|Title||Classifying the compact object in the unusual X-ray binary CI Cam|
|Author||Dr Thomas Nelson|
|Description||CI Cam is a unique X-ray binary that represents either a potential new evolutionary pathway towards type Ia supernovae (if it is a white dwarf), or an ideal object to study accretion disk geometry at a regime where an advection dominated flow is expected (if it is a black hole or neutron star). However, existing data cannot discriminate between these possibilities. We propose a 120 ks observation of CI Cam with the primary objective of identifying the nature of the compact object. We will do this by 1) resolving the 6.7 He-like and 6.97 H-like Fe lines, if present 2) investigating the origin of the brightness fluctuations in the system and 3) obtaining the deepest observation yet of the faint soft component in order to constrain appropriate physical models.|
|Publication||Serendipitous UV source catalogues for 10 years of XMM and 5 years of Swift . Yershov, V. N., . Ap&SS . 354-97 . 2014 . 2014Ap&SS.354...97Y ,
Non-detection of X-ray emission from sterile neutrinos in stacked galaxy spectra . Anderson, Michael E., Churazov, Eugene, . MNRAS . 452-3905 . 2015 . 2015MNRAS.452.3905A ,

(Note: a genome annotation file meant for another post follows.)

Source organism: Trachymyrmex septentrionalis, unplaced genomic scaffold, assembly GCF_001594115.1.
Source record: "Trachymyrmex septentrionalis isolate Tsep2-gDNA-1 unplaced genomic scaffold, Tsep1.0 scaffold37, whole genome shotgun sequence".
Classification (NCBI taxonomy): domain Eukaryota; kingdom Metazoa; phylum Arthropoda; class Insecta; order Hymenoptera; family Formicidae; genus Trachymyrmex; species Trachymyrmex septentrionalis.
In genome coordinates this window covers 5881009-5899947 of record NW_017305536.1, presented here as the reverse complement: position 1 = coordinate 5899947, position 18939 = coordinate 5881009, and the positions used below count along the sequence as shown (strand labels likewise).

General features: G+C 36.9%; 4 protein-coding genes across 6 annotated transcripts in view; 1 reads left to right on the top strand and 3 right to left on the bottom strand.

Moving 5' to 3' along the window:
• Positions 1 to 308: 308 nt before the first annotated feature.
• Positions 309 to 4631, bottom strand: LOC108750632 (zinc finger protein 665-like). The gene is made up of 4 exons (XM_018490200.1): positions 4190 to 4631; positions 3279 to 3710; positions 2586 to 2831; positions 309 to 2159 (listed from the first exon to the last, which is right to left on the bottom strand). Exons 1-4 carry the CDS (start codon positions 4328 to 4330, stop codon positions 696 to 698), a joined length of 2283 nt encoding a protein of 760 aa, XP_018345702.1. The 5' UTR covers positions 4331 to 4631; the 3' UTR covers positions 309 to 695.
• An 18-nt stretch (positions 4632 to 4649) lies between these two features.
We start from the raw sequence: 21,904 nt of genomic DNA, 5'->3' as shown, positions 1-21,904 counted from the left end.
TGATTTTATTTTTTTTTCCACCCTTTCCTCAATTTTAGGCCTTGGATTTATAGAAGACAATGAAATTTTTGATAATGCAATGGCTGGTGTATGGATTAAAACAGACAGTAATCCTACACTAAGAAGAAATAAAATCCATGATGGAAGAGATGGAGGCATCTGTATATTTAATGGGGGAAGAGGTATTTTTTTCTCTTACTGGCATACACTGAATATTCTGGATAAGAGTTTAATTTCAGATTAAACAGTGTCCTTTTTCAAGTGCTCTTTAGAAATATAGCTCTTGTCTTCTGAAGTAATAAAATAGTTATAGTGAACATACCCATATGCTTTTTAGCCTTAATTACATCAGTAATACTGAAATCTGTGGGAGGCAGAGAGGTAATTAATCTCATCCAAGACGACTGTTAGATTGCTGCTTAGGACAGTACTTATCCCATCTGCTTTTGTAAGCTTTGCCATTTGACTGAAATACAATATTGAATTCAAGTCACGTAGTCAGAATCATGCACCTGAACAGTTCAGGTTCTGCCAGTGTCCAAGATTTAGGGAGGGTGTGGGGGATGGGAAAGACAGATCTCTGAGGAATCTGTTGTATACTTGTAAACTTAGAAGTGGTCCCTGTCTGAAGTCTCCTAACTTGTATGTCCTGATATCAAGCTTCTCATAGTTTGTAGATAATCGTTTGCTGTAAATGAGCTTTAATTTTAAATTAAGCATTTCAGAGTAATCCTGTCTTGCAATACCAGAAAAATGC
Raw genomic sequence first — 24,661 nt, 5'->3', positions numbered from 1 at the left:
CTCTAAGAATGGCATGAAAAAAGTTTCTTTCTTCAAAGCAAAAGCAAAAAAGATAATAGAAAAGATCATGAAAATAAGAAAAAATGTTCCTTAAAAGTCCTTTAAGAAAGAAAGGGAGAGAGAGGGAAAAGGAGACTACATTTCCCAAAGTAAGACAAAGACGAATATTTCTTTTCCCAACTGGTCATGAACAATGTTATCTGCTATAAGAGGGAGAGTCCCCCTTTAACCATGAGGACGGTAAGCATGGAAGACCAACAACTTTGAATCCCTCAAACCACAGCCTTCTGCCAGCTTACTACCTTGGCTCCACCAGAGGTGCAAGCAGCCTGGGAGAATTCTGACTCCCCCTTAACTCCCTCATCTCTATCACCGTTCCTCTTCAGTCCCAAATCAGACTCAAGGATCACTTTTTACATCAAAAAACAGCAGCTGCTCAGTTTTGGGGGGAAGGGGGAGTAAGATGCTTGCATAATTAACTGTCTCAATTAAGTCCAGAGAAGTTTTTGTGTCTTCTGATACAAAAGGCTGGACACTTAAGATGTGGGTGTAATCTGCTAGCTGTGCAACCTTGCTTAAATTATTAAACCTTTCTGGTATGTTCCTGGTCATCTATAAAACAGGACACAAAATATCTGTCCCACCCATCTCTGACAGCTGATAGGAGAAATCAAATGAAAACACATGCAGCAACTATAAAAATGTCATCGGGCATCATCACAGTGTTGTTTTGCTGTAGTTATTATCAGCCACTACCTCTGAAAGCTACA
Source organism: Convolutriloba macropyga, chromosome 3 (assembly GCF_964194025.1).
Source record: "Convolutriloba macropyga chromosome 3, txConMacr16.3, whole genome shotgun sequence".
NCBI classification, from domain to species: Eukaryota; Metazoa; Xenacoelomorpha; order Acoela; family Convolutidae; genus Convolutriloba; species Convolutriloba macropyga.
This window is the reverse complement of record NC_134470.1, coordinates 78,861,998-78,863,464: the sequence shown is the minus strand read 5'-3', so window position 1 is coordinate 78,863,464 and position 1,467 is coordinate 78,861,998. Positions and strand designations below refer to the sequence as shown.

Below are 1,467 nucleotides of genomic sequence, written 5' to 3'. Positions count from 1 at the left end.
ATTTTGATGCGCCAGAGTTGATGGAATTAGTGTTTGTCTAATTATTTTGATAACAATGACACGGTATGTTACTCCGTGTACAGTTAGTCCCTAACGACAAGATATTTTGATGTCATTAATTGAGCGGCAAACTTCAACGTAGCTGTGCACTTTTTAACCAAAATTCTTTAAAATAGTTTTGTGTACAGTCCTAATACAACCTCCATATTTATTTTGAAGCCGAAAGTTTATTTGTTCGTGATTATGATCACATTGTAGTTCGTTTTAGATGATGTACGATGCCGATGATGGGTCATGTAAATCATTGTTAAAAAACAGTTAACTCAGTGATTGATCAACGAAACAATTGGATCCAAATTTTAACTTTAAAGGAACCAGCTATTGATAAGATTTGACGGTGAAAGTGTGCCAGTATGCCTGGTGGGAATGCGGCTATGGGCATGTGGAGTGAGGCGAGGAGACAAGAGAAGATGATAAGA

The Million Optical - Radio-X-ray Associations (MORX) Catalogue . Flesch, Eric W., . PASA . 33-52 . 2016 . 2016PASA...33...52F ,
CI Camelopardalis: The first sgB[e]-high mass X-ray binary twenty years on: A supernova imposter in our own Galaxy? . Bartlett, E. S., Clark, J. S., . A&A . 622-93 . 2019 . 2019A&A...622A..93B ,
|Instrument||EMOS1, EMOS2, EPN, OM, RGS1, RGS2|
|Mission Description||The European Space Agency's (ESA) X-ray Multi-Mirror Mission (XMM-Newton) was launched by an Ariane 504 on December 10th 1999. XMM-Newton is ESA's second cornerstone of the Horizon 2000 Science Programme. It carries 3 high throughput X-ray telescopes with an unprecedented effective area, and an optical monitor, the first flown on a X-ray observatory. The large collecting area and ability to make long uninterrupted exposures provide highly sensitive observations.
Since Earth's atmosphere blocks out all X-rays, only a telescope in space can detect and study celestial X-ray sources. The XMM-Newton mission is helping scientists to solve a number of cosmic mysteries, ranging from the enigmatic black holes to the origins of the Universe itself. Observing time on XMM-Newton is being made available to the scientific community, applying for observational periods on a competitive basis.
|Publisher And Registrant||European Space Agency|
|Credit Guidelines||European Space Agency, 2013-03-13T00:00:00Z, 067205, 17.56_20190403_1200. https://doi.org/10.5270/esa-i00tlwi|